Whether you’ve installed a brand-new shed or are giving your existing shed an overhaul, you’ll want to organize it in a space-efficient manner. It’s easy for a garden shed to become a dumping ground for items you don’t use often.
Avoid tripping over garden tools and burying your lawnmower in clutter by having an organizational plan of attack. Sketch out where you want your gardening implements to go, and install storage solutions that make those tools easy to access.
Most importantly, keep that shed maintained! Designate a space for each of your tools, and put them back in that space when you finish using them. These useful organization ideas for your garden shed will help you create an efficient system that’s easy to use.
Install Adjustable Shelves
Regular shelves and bookcases have their use; they’re great for storing items that are relatively uniform in size. However, your garden shed probably has a lot of odds and ends of various sizes.
Sort your supplies by their size and use, and group like items together. Adjustable shelves will allow you to store oddly-shaped items without wasting valuable wall space. Line up paint cans along one shelf, and organize seed packets on another.
Use Plastic Tubs
Perhaps you’ve seen craft rooms or playrooms that use this organization method: clearly labeled plastic tubs, all lined up on shelves along the wall. Each tub has a purpose that’s easy to see at a glance.
Store smaller garden tools like trowels and mini rakes in plastic tubs; you can even color-code them if you like. Line them up on a shelf with the labels facing outward for easy reading. Maintain this organizational system after you’ve created it, too. When you’re done using a tool, always put it back in its designated tub.
Hang Up Your Tools
Where do you normally store your shovels and rakes? Leaned up against the wall? That’s inevitably a recipe for a mess.
When you browse prebuilt sheds for sale online, look at the walls. Will you be able to mount tracks and tool hangers easily? Go for an option that’s easy to customize to take advantage of wall space as much as possible.
Store Like With Like
You’ll use your shed space more efficiently if you group items of the same category together. Rakes, shovels, and other long-handled implements don’t take up too much space if you hang them up alongside one another. Use hooks or tracks to hang them flat along the wall.
Put smaller items in their own storage (perhaps in tubs) and dedicate a corner or two as being exclusively for large items like lawnmowers.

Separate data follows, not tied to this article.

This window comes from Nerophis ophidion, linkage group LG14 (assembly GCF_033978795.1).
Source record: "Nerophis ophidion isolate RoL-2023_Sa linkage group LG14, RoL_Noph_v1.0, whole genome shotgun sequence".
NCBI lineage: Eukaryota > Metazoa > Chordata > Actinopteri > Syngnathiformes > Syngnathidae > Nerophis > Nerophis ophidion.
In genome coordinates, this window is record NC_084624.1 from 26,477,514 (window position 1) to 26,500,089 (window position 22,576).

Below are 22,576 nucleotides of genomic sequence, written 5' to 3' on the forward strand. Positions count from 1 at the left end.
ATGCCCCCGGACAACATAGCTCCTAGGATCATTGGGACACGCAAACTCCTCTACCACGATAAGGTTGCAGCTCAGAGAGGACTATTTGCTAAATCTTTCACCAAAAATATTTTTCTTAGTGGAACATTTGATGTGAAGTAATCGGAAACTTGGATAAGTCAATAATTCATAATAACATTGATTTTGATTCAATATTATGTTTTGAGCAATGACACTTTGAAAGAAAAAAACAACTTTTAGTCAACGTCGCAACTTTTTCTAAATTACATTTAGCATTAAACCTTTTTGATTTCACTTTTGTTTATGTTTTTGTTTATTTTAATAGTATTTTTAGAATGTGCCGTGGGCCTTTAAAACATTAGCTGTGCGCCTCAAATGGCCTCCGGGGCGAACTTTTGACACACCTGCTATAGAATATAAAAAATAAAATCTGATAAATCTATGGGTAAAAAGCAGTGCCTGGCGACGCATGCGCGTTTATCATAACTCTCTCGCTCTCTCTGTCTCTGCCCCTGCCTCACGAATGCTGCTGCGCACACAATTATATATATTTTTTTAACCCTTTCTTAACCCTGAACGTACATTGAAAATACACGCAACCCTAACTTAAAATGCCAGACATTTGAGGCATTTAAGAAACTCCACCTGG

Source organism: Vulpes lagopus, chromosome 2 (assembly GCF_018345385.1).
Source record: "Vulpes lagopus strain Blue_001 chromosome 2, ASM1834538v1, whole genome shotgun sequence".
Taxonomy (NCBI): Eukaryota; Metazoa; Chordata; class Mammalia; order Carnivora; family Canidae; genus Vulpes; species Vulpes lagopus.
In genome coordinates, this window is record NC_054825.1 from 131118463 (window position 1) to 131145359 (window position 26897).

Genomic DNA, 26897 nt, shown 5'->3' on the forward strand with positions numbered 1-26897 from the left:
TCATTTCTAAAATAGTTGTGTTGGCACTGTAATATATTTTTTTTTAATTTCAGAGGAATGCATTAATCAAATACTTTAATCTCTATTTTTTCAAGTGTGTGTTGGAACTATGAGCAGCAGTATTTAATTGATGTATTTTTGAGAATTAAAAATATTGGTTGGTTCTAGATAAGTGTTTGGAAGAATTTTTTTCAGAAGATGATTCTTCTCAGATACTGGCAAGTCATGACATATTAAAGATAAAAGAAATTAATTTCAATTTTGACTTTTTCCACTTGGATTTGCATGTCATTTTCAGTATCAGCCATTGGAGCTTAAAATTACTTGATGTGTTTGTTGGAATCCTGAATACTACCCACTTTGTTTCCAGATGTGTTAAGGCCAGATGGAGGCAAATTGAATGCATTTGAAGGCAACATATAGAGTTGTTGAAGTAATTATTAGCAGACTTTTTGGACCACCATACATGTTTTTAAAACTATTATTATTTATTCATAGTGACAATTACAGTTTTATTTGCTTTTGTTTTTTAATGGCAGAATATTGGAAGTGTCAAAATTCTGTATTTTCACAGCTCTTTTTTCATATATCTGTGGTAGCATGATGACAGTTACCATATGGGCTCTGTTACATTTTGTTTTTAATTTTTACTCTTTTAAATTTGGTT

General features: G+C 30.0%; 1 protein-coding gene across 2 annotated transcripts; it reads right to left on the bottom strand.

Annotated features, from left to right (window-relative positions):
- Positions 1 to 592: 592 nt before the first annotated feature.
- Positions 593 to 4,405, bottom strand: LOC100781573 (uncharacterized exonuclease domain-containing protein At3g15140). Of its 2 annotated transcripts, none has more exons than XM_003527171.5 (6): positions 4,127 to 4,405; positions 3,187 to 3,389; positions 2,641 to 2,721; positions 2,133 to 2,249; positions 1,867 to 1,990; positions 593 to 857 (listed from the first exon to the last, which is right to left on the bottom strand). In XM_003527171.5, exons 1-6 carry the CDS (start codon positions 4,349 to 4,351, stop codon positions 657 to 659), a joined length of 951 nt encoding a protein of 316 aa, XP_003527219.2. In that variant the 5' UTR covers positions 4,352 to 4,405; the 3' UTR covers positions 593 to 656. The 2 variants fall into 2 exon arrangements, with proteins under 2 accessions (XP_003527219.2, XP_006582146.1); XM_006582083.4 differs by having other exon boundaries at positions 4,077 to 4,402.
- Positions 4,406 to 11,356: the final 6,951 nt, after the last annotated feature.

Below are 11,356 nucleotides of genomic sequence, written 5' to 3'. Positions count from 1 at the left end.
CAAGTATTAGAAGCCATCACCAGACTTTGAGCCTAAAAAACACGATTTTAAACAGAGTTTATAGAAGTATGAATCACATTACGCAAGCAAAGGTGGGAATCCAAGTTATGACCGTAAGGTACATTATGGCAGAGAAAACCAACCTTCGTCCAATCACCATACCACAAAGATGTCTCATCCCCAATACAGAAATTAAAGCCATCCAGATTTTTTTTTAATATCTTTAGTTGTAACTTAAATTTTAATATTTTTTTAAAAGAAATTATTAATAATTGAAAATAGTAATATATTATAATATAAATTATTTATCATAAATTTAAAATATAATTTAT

Keep Clutter Out
Even the best organizational efforts won’t do much good if you walk away and let things pile up again. Every few months, go in and identify what you use—and what you don’t.
If you love to shop at home and garden stores, keep a list on hand of the tools and supplies you already have. Avoid buying duplicates just because they were on sale! If it helps, take photos of the inside of your shed once you’ve cleaned and organized it. When you’re out shopping and aren’t sure if you have a certain item, you can refer to your photos.
What shouldn’t you store in a garden shed?
Obviously, store money and valuables somewhere more secure. It’s also wise to keep flammable substances out of your shed, store rubber tires in a climate-controlled environment (not in your shed), and avoid leaving food in there! Leaving food in your shed for too long will attract mold, insect infestations, and even adventurous wildlife.
Consider External Storage
If your shed simply isn’t big enough to hold all your garden implements, think about storing a few of them outside for easy access. That way, they’ll be conveniently within reach when you’re gardening, and you’ll have more room inside for the bigger items.
Install a track along the outside to hang shovels and watering cans, and put up a handy cabinet for smaller things like seeds and trowels. Use all the space your shed has to offer—including the outside, too.
Hang a Pegboard
Pegboards are common in carpentry workshops because they’re so customizable—you can put in pegs and hooks wherever you need them, and they’re easy to remove.
If you have lots of small, oddly-shaped tools that you want to be able to see at a glance, put up a pegboard inside your shed. If you hang your pruning shears in the same location every time, you won’t have to waste time searching through all your tools to find them.
Recycle Old Jars
To keep your garden shed safe for use, make sure that the floor is clear of any stray nails or screws. Sweep up all those little metal bits and store them safely! Wash and set aside empty jars from jams, salsas, and pasta sauces—and make sure to keep the lids.
Sort through your nails and screws, then store items of the same shape and size together in glassware. Designate a shelf for your jar storage, and label each one with the nail or screw size.
Use Door Space
When you measure the amount of usable space in your shed, you already know to include the surface area of the walls—but don’t forget about the door! It’s a perfect spot to sneak in some more hanging storage.
Because the door is the first thing you touch in your shed, it’s a perfect area to store the items you use most often. Think about the basics: your trowel, gardening gloves, watering can, and other smaller things. Put a hanging organizer on your door, along with a couple of hooks if you’re so inclined, and store your most-used tools there.
When you organize your garden shed, think strategically. Which items do you use most often? What are your favorite outdoor hobbies? Some sheds are more likely to have screws strewn about the floor, while others may experience a clutter of shovels and rakes.
No matter how much space you’ve got in your shed, use every square inch wisely. Remember these useful organization ideas for your garden shed the next time you spend a day in your beloved garden.